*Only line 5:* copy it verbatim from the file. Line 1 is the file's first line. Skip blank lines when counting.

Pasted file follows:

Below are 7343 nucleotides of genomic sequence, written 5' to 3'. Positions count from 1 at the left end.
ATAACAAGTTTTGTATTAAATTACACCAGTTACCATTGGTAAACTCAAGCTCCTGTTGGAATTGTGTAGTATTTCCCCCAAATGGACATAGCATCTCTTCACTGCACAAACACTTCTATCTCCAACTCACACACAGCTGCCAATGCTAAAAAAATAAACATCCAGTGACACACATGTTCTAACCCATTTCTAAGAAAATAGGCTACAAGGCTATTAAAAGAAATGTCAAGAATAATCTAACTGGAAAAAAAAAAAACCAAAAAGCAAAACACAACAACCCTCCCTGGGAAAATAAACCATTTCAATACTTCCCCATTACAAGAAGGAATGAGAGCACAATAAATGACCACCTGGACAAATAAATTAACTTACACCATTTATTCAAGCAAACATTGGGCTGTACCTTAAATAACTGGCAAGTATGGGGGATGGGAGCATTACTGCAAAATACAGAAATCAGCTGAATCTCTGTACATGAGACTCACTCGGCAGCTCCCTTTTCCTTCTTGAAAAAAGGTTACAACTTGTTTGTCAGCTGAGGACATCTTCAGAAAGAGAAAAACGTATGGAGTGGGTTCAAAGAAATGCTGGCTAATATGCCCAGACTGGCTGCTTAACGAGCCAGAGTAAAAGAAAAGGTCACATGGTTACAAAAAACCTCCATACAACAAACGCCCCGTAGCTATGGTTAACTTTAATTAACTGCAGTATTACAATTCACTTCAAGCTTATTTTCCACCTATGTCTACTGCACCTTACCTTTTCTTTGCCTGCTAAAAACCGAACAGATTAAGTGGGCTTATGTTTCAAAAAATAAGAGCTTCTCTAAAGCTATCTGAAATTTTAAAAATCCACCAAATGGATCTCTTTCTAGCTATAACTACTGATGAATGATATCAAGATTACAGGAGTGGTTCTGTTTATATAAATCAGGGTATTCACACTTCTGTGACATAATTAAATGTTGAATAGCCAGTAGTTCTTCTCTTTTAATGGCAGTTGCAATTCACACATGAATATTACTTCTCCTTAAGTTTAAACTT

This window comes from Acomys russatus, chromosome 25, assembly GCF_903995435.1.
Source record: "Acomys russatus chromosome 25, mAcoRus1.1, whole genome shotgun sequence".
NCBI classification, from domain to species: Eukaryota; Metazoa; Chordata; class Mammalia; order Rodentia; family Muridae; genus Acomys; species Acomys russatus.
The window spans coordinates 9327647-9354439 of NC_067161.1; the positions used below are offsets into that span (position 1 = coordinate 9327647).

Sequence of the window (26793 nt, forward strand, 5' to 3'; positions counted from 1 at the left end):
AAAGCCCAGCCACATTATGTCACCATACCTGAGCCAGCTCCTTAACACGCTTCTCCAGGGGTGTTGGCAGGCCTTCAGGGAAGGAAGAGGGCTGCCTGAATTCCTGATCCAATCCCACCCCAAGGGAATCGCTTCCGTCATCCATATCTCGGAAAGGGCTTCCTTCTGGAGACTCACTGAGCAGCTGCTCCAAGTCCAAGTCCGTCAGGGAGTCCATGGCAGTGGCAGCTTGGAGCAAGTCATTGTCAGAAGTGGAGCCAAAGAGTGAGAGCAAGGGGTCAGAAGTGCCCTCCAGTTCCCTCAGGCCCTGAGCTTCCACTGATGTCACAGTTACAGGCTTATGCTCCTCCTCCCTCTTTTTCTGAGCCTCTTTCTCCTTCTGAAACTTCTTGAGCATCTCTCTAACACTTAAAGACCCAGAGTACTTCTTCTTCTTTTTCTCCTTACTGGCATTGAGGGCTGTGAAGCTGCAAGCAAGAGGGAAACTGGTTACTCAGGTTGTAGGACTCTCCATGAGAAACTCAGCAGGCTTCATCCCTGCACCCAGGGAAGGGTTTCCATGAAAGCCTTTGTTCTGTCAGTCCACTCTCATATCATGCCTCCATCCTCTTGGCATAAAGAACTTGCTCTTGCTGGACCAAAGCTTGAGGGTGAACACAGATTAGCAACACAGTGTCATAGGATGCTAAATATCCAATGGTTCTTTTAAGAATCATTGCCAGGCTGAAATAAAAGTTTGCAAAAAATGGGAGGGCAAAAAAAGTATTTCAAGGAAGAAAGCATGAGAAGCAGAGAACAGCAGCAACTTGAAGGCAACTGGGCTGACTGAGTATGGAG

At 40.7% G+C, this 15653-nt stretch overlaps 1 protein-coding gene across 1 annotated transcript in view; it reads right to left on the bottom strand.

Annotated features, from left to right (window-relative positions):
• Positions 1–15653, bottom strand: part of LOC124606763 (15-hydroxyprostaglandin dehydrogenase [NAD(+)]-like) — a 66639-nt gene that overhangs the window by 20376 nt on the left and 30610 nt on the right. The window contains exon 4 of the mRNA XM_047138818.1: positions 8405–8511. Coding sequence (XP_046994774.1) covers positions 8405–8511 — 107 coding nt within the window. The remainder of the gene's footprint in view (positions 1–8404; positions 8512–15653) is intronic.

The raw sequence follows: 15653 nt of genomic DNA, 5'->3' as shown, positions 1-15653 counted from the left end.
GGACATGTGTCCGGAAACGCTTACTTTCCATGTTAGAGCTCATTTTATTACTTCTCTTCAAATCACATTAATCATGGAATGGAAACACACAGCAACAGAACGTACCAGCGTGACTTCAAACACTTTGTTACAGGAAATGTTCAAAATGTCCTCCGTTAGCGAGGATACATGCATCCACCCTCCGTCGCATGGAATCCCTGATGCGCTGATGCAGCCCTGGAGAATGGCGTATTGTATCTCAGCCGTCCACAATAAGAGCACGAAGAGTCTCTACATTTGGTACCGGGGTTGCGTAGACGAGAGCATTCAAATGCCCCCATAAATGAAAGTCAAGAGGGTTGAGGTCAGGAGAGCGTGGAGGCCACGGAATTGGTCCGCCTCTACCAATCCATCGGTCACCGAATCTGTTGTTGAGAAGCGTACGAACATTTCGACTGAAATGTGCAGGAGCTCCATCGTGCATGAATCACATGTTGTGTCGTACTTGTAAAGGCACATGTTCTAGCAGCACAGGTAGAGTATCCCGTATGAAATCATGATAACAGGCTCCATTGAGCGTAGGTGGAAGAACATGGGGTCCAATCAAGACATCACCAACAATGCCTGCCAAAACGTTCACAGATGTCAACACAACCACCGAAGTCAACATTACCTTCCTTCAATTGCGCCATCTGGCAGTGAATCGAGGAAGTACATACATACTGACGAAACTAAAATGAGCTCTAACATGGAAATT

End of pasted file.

NCBI classification, from domain to species: Eukaryota; Metazoa; Chordata; class Mammalia; order Rodentia; family Muridae; genus Acomys; species Acomys russatus.